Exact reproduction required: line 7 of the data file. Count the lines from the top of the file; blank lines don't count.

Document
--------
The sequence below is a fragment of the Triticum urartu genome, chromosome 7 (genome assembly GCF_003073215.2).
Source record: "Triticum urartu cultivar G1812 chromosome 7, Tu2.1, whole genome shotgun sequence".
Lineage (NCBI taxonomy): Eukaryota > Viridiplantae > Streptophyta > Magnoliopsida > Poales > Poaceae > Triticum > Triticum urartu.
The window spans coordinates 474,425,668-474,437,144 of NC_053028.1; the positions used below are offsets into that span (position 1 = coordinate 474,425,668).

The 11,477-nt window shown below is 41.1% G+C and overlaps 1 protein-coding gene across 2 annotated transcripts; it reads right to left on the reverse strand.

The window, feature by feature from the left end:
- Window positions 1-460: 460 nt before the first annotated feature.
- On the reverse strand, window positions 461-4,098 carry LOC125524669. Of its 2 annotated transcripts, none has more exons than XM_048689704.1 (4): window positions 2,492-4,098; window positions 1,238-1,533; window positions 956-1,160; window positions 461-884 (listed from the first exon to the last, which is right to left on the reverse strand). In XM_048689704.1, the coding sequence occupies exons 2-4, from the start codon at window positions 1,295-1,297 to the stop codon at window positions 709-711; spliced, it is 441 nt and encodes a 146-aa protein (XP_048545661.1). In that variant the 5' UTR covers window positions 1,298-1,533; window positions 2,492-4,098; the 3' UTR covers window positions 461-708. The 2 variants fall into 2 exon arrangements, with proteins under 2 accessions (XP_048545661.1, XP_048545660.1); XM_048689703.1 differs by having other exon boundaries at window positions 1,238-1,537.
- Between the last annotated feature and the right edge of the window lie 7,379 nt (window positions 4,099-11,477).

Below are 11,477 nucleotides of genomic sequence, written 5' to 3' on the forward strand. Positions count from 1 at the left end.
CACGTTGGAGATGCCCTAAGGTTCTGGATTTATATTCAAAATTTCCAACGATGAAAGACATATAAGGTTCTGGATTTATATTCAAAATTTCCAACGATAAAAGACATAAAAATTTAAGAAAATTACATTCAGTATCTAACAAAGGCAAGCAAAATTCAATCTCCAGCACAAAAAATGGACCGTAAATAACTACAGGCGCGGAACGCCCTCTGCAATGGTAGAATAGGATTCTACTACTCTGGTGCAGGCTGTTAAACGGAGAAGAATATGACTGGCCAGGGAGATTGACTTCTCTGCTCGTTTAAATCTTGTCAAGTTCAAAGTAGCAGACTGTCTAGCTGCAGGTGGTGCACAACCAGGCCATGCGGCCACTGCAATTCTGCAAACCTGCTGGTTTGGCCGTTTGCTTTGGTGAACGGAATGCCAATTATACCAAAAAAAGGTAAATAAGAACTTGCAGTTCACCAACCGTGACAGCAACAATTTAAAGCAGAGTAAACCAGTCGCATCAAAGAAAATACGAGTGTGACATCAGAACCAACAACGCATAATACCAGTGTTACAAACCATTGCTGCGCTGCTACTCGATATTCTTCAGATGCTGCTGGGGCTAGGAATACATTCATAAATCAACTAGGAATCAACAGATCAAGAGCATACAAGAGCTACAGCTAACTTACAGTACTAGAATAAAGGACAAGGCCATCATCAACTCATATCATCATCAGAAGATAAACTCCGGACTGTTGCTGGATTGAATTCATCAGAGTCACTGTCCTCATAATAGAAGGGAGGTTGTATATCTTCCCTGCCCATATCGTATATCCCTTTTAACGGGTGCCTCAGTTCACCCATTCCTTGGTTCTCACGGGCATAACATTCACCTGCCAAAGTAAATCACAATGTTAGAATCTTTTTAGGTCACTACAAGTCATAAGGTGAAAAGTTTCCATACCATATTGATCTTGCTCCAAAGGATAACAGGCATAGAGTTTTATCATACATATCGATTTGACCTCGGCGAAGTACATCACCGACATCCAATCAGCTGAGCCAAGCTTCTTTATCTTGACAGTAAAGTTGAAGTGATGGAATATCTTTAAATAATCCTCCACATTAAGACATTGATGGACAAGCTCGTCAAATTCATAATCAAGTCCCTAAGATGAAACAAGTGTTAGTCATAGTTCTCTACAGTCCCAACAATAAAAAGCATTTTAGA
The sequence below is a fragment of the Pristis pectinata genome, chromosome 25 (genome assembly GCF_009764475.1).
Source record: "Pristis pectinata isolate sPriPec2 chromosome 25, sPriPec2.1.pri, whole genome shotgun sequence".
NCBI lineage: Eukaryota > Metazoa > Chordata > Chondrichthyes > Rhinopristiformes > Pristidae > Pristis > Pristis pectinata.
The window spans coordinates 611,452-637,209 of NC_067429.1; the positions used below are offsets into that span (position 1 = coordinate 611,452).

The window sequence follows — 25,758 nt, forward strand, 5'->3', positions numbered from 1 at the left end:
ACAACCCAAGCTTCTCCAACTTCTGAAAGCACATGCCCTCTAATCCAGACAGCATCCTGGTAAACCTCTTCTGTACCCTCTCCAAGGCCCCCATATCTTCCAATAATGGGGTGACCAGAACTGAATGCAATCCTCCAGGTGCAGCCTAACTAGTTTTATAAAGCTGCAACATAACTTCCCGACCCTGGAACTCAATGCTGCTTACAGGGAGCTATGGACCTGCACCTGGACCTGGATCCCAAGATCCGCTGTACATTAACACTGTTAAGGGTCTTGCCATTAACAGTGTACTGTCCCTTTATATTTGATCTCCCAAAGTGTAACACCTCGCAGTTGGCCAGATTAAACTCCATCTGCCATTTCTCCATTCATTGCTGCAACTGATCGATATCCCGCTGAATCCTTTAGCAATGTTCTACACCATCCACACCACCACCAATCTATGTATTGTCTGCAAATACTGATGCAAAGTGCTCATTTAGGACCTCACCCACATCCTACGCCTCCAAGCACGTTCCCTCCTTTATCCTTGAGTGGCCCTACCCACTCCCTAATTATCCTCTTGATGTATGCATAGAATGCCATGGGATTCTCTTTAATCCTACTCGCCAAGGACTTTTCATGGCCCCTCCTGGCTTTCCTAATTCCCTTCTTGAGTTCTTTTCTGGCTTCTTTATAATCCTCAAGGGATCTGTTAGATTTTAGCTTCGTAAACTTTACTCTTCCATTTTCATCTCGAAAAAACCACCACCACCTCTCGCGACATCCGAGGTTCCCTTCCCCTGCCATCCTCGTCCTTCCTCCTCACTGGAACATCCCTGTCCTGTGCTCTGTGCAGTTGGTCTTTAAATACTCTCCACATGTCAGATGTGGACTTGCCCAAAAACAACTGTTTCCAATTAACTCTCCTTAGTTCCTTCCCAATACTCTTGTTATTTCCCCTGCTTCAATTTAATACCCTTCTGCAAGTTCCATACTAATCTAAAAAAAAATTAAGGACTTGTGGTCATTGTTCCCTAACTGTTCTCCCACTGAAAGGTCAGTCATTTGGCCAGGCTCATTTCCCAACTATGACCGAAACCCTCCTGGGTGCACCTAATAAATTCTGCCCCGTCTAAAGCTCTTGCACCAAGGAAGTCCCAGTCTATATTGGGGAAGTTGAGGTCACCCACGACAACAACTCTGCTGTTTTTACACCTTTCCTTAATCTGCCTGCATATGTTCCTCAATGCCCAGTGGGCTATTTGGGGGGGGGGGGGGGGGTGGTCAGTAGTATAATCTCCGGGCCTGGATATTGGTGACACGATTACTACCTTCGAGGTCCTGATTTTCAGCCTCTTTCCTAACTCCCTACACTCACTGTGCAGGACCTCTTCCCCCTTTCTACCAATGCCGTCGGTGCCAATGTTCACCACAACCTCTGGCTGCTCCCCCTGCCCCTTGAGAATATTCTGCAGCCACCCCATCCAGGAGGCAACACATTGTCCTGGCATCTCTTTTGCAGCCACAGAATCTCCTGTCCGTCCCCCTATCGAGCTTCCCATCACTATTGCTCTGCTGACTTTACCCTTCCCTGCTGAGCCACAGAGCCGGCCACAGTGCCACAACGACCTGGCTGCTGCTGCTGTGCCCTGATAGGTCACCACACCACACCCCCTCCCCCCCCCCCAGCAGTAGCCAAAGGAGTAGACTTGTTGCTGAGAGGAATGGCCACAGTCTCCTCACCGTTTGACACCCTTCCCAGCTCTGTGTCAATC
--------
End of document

- Window positions 1-460: 460 nt before the first annotated feature.